For all you gentiles out there, Yenta is a both the Yiddish word referring to a busybody or gossip, and also the name of the matchmaker in the Broadway musical Fiddler on the Roof. Depending on your experiences with Michael, I leave it to you to choose which applies best to him. ;)
Friday, December 23, 2005
As one of Croquet's architects, I'm often asked to provide assistance to people who have downloaded the Jasmine developer's preview of Croquet and who then discover the relative lack of documentation on the system and of the user options when navigating in Croquet spaces. Croquet is at present an unsupported system. Virtually all of the people working on the project are not in a position to provide any end-user support. However, there is an alternative mechanism for help for those in need which comes in the form of the croquet-user list server. Posting your questions to the list is the best way to have your specific questions answered. Go here to sign up for the list.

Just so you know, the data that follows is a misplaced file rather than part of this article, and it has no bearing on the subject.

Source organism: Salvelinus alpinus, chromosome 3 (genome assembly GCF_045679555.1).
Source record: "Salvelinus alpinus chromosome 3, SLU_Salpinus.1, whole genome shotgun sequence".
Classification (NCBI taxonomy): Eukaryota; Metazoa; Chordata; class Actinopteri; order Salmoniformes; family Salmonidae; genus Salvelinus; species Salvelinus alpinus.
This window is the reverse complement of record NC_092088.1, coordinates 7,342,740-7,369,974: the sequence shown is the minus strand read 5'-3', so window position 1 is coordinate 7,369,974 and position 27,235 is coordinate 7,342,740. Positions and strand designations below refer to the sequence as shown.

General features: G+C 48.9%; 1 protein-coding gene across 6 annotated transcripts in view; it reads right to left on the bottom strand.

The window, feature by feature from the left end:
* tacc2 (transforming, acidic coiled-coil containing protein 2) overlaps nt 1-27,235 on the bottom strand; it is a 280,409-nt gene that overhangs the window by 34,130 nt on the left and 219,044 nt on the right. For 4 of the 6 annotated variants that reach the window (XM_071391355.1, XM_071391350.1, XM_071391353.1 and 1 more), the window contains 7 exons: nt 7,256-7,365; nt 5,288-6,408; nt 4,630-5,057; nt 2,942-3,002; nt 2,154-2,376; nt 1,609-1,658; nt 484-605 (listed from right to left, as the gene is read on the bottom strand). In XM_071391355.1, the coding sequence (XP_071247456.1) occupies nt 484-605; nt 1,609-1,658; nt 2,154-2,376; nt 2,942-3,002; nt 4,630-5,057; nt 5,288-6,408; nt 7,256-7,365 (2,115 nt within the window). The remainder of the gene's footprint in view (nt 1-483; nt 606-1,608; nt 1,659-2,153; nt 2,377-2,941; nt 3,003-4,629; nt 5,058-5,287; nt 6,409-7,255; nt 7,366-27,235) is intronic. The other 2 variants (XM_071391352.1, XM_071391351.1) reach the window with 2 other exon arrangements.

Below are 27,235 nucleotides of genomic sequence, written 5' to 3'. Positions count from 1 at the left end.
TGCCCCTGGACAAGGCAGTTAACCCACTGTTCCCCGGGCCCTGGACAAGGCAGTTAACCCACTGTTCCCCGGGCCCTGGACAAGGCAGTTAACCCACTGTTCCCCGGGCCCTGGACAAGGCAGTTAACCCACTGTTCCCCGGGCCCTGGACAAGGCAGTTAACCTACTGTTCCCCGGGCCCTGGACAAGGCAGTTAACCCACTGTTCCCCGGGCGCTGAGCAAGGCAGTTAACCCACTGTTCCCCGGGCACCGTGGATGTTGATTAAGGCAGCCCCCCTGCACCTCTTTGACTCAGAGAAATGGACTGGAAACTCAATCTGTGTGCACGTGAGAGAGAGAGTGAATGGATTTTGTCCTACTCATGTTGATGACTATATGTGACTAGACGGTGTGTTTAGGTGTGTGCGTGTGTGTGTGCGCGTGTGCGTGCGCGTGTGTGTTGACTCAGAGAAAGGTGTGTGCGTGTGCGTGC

A lot of people tell me that they hesitate in posting questions to the list for fear that their questions are too elementary given the presence of more technical questions that many folks post to the list. The croquet-user list is there to serve the entire community. When the time comes, it may be necessary for us to maintain several lists. However, right now the community has settled on the croquet-user list. For every one person that asks a basic technical question, there are many more reading the list that appreciate the posting and its response. You should also keep in mind that all questions and responses on the list will serve well as many of us begin putting together Croquet's initial documentation. So please, go ahead and ask!
Monday, December 19, 2005